The Economist ran one of their occasional EdTech updates: to titles that caught my eye:
- Summary bit: Together, technology and teachers can revamp schools
- copy of this article here
- And Technology is transforming what happens when a child goes to school
- copy of this article here
I am seeing more articles about different kinds of assessment — from performance based to multi-stage — and more about getting teachers more up to speed on the basic in assessment. Not sure I understand or would prioritize this “new learning” for teachers for much of K12, or at least grades 7 to 12, where subject manger expertise in areas like STEM, or new offerings in STEM, critical thinking and problem solving (not to mention working in algorithms and data), and would get my vote for more teacher-focused action. But then, a basic grounding in the framework of “academic measurement”, without the full crush of statistics / psychometrics, but with the wisdom and practice that has evolved since at least the time of Alfred Binet, would be a valuable thing where it is missing… but don’t they teach that in “education schools” ?
Cambridge Assessment’s blog has a piece on the thinking, about which I am still thinking:
Meanwhile, thinking of all things UK, I am slowly digesting the coming changes to A Levels — not so much the mostly noise around how to communicate “scoring changes” — but rather, how disappointing it was to see “critical thinking” on the list of discontinued A-Level exams. I understand the advantage of fewer, better tests, but seeing room on the list going forward for “ancient languages” and “classical civilisation”, ancient history, government, geology, design and technology, electronics, film studies, etc. and such, it seems a shame… At least I was still able to buy “Thinking Skills” by John Butterworth and Geoff. Thwaites (us Amazon link). Will work hard to fit a careful read of this into my schedule before too many weeks pass..
Often, in the context of large scale testing programs, “critical thinking assessment” is represented more by “information synthesis“, “reading comprehension“, “problem solving” or other exercises that require an examinee to make a claim and cite evidence and reasoning to support it.
In some contexts this is also called “Argumentative Writing” — much as the “analyze and argument” question on the GMAT was once a common “analytical writing” task, but only one program that comes to mind — the CAE’s Collegiate Learning Exam Plus (or Minus or Pro of whatever the marketing types want to call it this year) — does or did (at one point) break out “problem solving” and “analytic reasoning & evaluation” as dimensions on a rubric for a performance task, although they may have moved toward generalize “analysis and problem solving” dimension in current exams.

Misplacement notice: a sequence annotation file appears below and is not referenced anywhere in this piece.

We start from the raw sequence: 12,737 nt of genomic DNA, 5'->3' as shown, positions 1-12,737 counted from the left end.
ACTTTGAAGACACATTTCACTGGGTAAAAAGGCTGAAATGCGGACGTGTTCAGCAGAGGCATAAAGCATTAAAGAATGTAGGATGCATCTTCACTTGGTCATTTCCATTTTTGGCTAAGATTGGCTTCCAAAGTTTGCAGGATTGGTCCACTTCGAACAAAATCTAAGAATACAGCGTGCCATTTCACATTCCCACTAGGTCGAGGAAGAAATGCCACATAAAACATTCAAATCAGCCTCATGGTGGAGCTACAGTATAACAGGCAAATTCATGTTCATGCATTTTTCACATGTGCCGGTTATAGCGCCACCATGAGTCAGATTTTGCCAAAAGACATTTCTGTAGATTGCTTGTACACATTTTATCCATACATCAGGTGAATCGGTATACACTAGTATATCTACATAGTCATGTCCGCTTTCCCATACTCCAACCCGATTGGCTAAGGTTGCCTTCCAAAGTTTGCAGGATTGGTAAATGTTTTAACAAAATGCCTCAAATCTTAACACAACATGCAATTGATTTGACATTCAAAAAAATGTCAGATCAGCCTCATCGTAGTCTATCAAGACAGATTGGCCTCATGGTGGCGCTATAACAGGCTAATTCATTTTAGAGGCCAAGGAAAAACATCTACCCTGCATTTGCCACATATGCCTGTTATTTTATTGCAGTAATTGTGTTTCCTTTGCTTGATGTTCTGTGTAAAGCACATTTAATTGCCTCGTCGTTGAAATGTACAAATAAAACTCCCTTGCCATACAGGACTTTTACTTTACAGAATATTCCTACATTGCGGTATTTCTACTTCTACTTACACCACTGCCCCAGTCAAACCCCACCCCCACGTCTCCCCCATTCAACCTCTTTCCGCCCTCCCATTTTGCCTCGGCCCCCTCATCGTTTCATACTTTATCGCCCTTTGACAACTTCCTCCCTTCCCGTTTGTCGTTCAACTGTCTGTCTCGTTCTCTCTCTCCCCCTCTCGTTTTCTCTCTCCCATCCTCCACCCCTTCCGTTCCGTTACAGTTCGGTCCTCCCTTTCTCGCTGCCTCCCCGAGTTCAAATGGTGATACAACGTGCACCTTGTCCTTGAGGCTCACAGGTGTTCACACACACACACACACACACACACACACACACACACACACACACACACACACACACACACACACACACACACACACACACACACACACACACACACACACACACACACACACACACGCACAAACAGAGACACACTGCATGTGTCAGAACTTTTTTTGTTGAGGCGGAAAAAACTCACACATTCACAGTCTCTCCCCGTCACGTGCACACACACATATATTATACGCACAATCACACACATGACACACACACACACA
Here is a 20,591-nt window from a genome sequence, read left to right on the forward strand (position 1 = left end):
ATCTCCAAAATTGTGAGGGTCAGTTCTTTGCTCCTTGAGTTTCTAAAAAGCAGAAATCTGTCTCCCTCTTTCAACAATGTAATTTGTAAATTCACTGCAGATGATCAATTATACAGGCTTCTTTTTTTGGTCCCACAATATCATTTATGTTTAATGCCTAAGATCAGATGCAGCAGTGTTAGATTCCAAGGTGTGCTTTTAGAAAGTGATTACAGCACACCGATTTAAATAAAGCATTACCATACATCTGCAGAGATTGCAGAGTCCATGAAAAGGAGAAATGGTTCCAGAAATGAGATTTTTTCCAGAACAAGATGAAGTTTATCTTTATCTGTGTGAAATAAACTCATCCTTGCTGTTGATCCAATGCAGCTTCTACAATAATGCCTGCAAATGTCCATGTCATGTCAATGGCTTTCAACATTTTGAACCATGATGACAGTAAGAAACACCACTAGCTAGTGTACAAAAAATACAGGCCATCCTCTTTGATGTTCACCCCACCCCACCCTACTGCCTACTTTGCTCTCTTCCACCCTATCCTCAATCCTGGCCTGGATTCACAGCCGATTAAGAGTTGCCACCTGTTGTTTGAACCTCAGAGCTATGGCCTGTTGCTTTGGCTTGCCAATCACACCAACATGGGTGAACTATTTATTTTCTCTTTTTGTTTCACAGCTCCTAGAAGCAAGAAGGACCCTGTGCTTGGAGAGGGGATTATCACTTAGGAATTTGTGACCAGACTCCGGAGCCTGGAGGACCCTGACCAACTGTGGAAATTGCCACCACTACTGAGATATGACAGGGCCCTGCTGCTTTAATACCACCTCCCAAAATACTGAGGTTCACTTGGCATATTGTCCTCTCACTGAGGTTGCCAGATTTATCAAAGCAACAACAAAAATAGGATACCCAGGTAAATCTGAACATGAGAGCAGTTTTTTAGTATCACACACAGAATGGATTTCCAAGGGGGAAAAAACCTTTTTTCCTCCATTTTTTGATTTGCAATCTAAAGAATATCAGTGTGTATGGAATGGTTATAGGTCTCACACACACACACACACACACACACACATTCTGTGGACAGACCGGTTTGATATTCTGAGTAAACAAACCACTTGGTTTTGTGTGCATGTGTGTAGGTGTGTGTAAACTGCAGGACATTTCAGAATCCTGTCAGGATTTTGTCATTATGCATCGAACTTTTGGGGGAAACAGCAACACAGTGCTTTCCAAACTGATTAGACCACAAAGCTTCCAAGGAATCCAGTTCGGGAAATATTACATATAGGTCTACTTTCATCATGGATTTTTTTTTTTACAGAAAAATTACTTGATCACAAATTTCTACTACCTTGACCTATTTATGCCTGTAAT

In any event, the big news today is that I have discovered EXACTLY the self-paced, student-centric, topic-organized critical thinking product and platform I have long envisioned that would replace the beloved “SRA Reading Cards” of my youth. A group in Chicago has created a modern, digital version of this tool — organized as a set of subject mater-organized topics, grade / difficulty sequenced, that (hopefully) are as interesting and “teachful” as the SRA reading card stories and articles were. Only here, students WRITE about what they read, not just answer MCQs. And they are taught to cite evidence, make claims, explain reasoning — even identify counter-arguments! Great stuff.
Read more about them at ThinkCERCA.com.
Status of Critical Thinking in the Workplace –
the Most Important Skill for Business Growth
This blog post by Person is a welcome gesture highlighting Critical Thinking, both to highlight its importance to actual work and business, and to call this to the attention of Higher Ed.
Tidbits: Specifically, when it comes to skills like critical thinking, it is consistently rated by employers as being a skill of increasing importance, and yet a recent study showed 49% of employers rate their employees’ critical thinking skills as only average or below average.
were more likely to be rated “excellent” for critical thinking than 2 year grads — 28 vs 4% — but for “adequate” skill level, community college graduates fared better with 73% to 63%. Overall the recent of 2 year grads rated as deficient, but I could help but wonder if the there was a bias in the reported scores for 2 year grads (e.g, graded on a curve, as this curve looked a bit strange.